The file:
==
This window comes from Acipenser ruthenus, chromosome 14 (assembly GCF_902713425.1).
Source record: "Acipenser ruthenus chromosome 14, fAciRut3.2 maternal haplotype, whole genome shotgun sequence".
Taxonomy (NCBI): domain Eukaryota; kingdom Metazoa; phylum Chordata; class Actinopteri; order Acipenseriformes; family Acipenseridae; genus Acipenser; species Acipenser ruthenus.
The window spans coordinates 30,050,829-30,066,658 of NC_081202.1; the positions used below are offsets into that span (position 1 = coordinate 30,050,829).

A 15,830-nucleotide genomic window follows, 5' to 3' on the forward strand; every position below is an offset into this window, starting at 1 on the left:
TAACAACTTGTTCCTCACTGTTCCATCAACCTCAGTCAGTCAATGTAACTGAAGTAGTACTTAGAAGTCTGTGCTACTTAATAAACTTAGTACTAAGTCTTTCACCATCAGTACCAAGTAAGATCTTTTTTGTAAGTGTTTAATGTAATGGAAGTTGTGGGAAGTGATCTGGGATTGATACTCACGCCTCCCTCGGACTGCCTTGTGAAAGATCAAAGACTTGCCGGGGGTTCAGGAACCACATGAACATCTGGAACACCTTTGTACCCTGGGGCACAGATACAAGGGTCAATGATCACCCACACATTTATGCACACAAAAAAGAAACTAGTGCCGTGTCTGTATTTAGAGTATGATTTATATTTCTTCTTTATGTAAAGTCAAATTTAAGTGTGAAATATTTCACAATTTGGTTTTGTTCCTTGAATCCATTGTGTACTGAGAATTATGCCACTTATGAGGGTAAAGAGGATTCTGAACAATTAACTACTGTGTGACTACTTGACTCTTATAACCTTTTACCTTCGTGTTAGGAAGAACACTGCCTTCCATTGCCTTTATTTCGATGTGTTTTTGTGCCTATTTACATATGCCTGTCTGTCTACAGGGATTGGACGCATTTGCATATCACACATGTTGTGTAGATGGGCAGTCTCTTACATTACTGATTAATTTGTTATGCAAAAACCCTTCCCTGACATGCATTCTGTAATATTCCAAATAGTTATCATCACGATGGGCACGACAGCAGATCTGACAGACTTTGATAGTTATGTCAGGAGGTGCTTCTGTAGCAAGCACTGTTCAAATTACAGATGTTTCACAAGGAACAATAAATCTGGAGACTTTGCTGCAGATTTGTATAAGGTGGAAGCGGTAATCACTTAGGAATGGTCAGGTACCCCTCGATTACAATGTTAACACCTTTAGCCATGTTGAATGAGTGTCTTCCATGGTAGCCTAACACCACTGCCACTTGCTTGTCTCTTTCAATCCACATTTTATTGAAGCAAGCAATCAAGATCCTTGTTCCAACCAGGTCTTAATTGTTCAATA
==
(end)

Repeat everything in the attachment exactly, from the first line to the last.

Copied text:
This window comes from Acipenser ruthenus, chromosome 14 (assembly GCF_902713425.1).
Source record: "Acipenser ruthenus chromosome 14, fAciRut3.2 maternal haplotype, whole genome shotgun sequence".
Taxonomy (NCBI): domain Eukaryota; kingdom Metazoa; phylum Chordata; class Actinopteri; order Acipenseriformes; family Acipenseridae; genus Acipenser; species Acipenser ruthenus.
The window spans coordinates 30,050,829-30,066,658 of NC_081202.1; the positions used below are offsets into that span (position 1 = coordinate 30,050,829).

A 15,830-nucleotide genomic window follows, 5' to 3' on the forward strand; every position below is an offset into this window, starting at 1 on the left:
TAACAACTTGTTCCTCACTGTTCCATCAACCTCAGTCAGTCAATGTAACTGAAGTAGTACTTAGAAGTCTGTGCTACTTAATAAACTTAGTACTAAGTCTTTCACCATCAGTACCAAGTAAGATCTTTTTTGTAAGTGTTTAATGTAATGGAAGTTGTGGGAAGTGATCTGGGATTGATACTCACGCCTCCCTCGGACTGCCTTGTGAAAGATCAAAGACTTGCCGGGGGTTCAGGAACCACATGAACATCTGGAACACCTTTGTACCCTGGGGCACAGATACAAGGGTCAATGATCACCCACACATTTATGCACACAAAAAAGAAACTAGTGCCGTGTCTGTATTTAGAGTATGATTTATATTTCTTCTTTATGTAAAGTCAAATTTAAGTGTGAAATATTTCACAATTTGGTTTTGTTCCTTGAATCCATTGTGTACTGAGAATTATGCCACTTATGAGGGTAAAGAGGATTCTGAACAATTAACTACTGTGTGACTACTTGACTCTTATAACCTTTTACCTTCGTGTTAGGAAGAACACTGCCTTCCATTGCCTTTATTTCGATGTGTTTTTGTGCCTATTTACATATGCCTGTCTGTCTACAGGGATTGGACGCATTTGCATATCACACATGTTGTGTAGATGGGCAGTCTCTTACATTACTGATTAATTTGTTATGCAAAAACCCTTCCCTGACATGCATTCTGTAATATTCCAAATAGTTATCATCACGATGGGCACGACAGCAGATCTGACAGACTTTGATAGTTATGTCAGGAGGTGCTTCTGTAGCAAGCACTGTTCAAATTACAGATGTTTCACAAGGAACAATAAATCTGGAGACTTTGCTGCAGATTTGTATAAGGTGGAAGCGGTAATCACTTAGGAATGGTCAGGTACCCCTCGATTACAATGTTAACACCTTTAGCCATGTTGAATGAGTGTCTTCCATGGTAGCCTAACACCACTGCCACTTGCTTGTCTCTTTCAATCCACATTTTATTGAAGCAAGCAATCAAGATCCTTGTTCCAACCAGGTCTTAATTGTTCAATA